Architect Jimenez Lai braved communal desert living at Taliesin West in 2004–05 while studying at the Frank Lloyd Wright School of Architecture in Scottsdale, Arizona. One wouldn't guess that from the projects of Lai's firm, Bureau Spectacular—many of which morph domesticity, outsized furniture, fantasy, and narrative into pavilions and installations—but the experience made a visceral impression.
“At the time, the other students and I saw the poetics of Wright's work, but there were strong techniques deployed and follow-through that I'm trying to emulate,” says Lai, who moved his formerly Chicago-based firm to Los Angeles last fall so that he could teach at UCLA. A current seminar is about movies and storyboarding, a natural topic for Lai, whose graphic novel, Citizens of No Place, published by Princeton University Press in 2012, addressed urbanism and the tradition of paper architects with manga and DC Comics–like drawings.
Lai was born in Taiwan and raised in Toronto, earning his M.Arch from the University of Toronto. After graduating, he lived in a shipping container in Rotterdam while working for the artist Joep Van Lieshout and then in the offices of OMA and REX. He founded Bureau Spectacular in 2008 while teaching at Ohio State University. “For me, it was really important to be in the academy and have a practice,” he says.
For the 2014 Venice Architecture Biennale, Lai designed the Taiwan Pavilion, building nine “houses,” each devoted to a single function such as sleeping or eating. Called Township of Domestic Parts: Made in Taiwan, the houses were colorful and graphic—almost postmodern. He was playing with scale, architectural models, furniture, and the standardization of the domestic program. Lai, who maintains Taiwanese citizenship, flew to Taipei and “presented the project plan with my broken Mandarin” for the chance to design the pavilion. “I wanted to see if there was a way for me to contribute to Taiwan through architecture,” he says. He told his parents, who are not architects, “Consider it to be the Olympics of the sport.”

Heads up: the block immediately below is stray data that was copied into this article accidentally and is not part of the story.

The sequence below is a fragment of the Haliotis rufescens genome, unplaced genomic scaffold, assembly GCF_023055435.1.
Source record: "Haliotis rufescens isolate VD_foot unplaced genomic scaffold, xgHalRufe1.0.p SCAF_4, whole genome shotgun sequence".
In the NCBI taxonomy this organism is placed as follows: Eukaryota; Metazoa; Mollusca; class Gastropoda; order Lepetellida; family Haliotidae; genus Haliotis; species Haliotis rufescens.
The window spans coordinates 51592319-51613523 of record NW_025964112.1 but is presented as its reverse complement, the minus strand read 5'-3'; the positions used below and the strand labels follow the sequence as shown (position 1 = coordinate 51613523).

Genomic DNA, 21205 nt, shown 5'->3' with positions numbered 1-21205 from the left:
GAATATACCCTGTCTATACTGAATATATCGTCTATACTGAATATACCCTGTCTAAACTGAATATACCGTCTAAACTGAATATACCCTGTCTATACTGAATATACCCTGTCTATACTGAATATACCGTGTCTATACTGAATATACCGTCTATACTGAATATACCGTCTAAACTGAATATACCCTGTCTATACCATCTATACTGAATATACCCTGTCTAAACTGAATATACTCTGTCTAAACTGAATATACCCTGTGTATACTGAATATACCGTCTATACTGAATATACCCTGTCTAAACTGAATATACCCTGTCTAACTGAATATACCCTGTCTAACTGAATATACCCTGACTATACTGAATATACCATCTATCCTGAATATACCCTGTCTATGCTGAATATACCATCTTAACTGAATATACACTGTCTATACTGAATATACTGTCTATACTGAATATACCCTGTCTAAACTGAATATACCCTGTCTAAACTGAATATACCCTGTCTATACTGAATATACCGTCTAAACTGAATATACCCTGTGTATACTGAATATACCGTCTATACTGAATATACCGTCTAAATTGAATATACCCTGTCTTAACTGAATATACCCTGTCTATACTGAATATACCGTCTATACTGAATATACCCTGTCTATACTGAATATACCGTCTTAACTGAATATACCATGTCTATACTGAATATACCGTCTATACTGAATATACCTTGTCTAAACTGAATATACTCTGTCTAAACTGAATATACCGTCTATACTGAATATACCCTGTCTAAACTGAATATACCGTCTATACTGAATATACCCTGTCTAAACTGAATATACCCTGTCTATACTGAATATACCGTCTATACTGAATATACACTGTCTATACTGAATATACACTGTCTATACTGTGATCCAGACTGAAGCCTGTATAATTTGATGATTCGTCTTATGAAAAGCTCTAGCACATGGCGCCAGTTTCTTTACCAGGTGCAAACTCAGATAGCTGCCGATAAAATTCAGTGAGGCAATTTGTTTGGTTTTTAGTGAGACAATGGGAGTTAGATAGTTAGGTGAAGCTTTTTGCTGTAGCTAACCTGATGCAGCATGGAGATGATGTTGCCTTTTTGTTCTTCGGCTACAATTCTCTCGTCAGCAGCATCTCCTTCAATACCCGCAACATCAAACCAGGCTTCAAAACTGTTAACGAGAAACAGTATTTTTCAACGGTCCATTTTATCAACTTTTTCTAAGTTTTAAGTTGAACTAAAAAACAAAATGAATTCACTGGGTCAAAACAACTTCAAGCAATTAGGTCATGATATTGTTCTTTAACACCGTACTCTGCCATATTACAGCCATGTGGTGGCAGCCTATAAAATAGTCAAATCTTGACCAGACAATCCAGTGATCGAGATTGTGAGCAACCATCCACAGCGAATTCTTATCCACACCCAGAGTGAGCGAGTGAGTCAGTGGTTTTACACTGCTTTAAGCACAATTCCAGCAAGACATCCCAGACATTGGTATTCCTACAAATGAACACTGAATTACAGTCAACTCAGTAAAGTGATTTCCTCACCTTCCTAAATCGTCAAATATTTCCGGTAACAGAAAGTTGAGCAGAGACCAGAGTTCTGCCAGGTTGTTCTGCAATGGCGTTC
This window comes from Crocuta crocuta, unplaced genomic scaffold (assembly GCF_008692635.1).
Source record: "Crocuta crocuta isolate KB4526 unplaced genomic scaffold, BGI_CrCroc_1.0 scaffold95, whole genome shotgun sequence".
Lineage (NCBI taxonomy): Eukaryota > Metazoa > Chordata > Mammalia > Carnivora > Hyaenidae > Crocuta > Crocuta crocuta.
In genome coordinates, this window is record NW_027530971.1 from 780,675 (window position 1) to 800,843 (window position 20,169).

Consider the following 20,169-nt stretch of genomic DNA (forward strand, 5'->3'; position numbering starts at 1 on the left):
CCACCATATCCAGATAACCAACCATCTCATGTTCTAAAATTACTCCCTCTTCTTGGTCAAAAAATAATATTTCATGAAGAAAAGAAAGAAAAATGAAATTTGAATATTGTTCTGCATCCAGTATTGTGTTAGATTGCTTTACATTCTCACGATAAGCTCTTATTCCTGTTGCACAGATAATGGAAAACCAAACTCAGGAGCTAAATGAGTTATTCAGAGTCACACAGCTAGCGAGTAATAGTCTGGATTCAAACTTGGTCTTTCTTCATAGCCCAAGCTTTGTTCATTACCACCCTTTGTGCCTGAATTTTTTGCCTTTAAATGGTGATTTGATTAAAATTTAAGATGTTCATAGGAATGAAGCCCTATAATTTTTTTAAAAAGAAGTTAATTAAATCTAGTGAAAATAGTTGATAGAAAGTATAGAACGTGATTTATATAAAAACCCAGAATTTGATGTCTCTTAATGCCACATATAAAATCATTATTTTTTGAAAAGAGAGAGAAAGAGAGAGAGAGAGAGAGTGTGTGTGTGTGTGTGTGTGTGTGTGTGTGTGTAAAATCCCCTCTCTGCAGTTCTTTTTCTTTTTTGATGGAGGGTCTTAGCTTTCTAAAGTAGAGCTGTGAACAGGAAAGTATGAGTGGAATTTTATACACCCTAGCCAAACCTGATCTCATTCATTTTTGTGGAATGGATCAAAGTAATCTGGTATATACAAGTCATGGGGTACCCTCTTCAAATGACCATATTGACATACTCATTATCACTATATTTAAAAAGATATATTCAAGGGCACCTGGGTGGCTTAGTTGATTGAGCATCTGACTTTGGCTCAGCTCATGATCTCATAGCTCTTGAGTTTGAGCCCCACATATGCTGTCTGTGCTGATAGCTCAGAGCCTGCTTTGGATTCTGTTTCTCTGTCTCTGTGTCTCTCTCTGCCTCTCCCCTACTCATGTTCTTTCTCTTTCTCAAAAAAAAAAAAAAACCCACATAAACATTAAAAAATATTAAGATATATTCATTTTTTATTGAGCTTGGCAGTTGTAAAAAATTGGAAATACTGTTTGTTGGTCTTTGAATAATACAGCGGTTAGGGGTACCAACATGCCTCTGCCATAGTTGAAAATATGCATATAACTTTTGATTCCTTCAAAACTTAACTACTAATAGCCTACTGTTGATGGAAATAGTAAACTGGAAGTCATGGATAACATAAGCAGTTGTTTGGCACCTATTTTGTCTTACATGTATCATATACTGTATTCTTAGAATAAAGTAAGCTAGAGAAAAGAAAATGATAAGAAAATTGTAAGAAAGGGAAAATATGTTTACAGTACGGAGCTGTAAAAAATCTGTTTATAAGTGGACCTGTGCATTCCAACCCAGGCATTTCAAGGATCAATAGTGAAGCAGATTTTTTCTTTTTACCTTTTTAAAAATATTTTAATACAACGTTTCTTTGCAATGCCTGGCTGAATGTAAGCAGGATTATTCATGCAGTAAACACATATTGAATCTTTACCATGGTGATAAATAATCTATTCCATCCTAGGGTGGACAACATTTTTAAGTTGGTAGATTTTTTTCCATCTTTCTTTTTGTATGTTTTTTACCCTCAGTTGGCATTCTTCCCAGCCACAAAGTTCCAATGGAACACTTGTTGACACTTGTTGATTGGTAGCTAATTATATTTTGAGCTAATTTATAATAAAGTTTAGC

Currently Lai has an exhibition at the Los Angeles gallery Jai & Jai called Beachside Lonelyhearts (through July 10), where he's covered the walls, ceilings, and floors with white canvas and drawn symbols and shapes referring to a seaside story. Lai calls it a giant “cave painting,” a subject he's interested in because of its relationship to architectural notation. He's also working on an exhibition for L.A.'s Architecture + Design Museum about the city's housing typologies. For the Chicago Architecture Biennial, opening in October, he's developing an installation that will play with the idea of architecture as a stage set—“a backdrop for people to behave a little differently,” he says. “The U.S. has never before had a major architectural biennial,” he continues. “It's kind of amazing and exciting to consider a critical mass forming here.”
Bureau Spectacular is now a band of three, but Lai credits all who have passed through the office (where he often cooks for colleagues). Asked why he named the firm as he did, Lai jokes that he's always liked the acronym (BS). “It was also at a time when I was more immature. I didn't quite have the sense of subtlety that I have now.” He says that the optimism of the full name is still valid: “We're still looking at things in the best light.”